I have 2 objectives this trip, 1) visit the orphanage for meetings to discuss some issues and plan the way forward; 2) carry out an on-site assessment at a displaced peoples camp outside Kabul.
Waiting outside for my lift to pick me up, its hectic, the streets are full and busy, people everywhere, cars hardly moving, I’m focused on the street scene in front of me, suddenly I hear the clear (and sickening) sound of a weapon being cocked behind me, my heart almost stops as I spin round to see 3 US soldiers moving quickly past me to secure an area where one of their vehicles was approaching, I quickly move out of the area and away from them, nearly wet myself. It is never a pleasant experience to be standing the wrong side of a cocked weapon.
Arrive at the orphanage office 50 minutes later, spend about 2 hours in meetings and then head out to visit the orphans. Government officials are not happy with the orphanages, asking why the children are not being taught the same material taught in all of the other schools.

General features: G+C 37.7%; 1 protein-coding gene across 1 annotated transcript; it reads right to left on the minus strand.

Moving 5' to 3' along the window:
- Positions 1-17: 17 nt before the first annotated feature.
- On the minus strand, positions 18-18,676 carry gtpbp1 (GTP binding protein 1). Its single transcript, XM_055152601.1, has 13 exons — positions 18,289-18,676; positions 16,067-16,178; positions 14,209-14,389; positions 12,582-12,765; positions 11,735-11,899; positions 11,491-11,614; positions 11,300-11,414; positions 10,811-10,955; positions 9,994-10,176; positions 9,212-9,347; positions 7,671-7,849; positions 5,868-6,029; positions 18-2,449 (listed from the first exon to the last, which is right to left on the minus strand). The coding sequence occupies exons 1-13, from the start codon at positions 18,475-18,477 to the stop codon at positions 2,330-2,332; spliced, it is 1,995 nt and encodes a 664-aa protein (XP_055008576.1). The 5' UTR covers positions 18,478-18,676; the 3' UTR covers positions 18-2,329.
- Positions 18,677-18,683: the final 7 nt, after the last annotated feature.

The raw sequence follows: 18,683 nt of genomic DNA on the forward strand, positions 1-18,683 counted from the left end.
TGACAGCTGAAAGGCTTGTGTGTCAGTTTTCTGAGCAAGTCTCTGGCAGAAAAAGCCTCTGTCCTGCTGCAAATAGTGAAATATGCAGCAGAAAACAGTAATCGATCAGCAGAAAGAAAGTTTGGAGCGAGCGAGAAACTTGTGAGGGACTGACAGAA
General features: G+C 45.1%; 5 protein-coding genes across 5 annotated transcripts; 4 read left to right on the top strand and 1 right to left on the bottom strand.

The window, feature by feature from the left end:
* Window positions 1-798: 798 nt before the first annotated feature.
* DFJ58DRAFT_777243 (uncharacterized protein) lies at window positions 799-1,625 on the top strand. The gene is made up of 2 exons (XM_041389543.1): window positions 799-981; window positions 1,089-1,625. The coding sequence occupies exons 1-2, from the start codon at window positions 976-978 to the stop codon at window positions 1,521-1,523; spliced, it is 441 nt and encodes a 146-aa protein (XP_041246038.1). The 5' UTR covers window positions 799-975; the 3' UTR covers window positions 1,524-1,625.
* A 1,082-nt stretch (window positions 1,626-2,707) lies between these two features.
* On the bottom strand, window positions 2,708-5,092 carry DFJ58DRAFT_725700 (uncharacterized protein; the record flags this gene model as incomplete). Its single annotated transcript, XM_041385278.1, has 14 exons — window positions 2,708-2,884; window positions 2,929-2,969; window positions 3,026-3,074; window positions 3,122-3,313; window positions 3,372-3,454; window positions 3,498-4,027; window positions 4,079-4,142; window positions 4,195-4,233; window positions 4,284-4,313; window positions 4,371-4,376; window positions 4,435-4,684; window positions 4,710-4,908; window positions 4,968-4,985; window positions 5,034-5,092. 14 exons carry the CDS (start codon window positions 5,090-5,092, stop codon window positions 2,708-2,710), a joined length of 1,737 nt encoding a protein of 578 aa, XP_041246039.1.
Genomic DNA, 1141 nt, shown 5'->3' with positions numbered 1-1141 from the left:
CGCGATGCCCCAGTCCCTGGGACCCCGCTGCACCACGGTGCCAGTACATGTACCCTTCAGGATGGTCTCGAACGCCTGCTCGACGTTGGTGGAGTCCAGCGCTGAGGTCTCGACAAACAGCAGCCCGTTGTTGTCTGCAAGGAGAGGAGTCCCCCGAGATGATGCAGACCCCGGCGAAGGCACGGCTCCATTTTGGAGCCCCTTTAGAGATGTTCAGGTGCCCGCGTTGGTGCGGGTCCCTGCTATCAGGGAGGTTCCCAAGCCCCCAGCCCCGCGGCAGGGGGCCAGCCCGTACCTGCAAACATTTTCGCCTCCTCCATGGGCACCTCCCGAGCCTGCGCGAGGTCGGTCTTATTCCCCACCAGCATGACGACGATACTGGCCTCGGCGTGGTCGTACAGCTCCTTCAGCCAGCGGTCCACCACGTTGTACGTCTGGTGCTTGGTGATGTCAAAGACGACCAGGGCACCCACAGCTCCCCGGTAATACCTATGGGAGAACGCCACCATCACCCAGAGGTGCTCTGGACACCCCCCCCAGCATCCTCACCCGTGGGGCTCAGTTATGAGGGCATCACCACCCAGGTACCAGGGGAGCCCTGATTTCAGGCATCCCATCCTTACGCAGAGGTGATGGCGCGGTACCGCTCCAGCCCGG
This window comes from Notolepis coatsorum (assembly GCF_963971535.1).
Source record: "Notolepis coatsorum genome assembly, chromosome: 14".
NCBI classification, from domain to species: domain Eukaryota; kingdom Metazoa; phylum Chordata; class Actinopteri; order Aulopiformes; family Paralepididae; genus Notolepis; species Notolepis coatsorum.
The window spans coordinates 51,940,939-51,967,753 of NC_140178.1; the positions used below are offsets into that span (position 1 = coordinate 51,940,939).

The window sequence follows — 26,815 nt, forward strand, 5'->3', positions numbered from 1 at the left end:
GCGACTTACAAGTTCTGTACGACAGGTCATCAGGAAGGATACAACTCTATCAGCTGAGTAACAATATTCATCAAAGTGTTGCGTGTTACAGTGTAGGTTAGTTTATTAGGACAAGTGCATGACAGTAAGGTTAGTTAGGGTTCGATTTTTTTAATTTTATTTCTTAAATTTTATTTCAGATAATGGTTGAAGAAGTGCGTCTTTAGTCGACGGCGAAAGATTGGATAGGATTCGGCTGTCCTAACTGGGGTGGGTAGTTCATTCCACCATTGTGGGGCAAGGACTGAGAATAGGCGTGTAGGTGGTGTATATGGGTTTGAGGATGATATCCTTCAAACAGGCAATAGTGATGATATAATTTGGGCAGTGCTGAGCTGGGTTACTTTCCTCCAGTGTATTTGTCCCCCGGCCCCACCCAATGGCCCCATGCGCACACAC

There are a number of new orphans that have arrived and do not have sponsorship, two young brothers saw their father killed in a bombing and don’t know where their mother is.
Two other young boys were living on the streets, they do not know their parents or where they come from. I spend the rest of the day with the children playing with them and listening to their stories, then they have a Karate class and want me to watch, what a special bunch of youngsters.
Feeling satisfied, it was a good day, but drained, watch some of the tragic news coming out of Japan, no cold drinks around, charge phones, lay my clothes and shoes out carefully and off to sleep.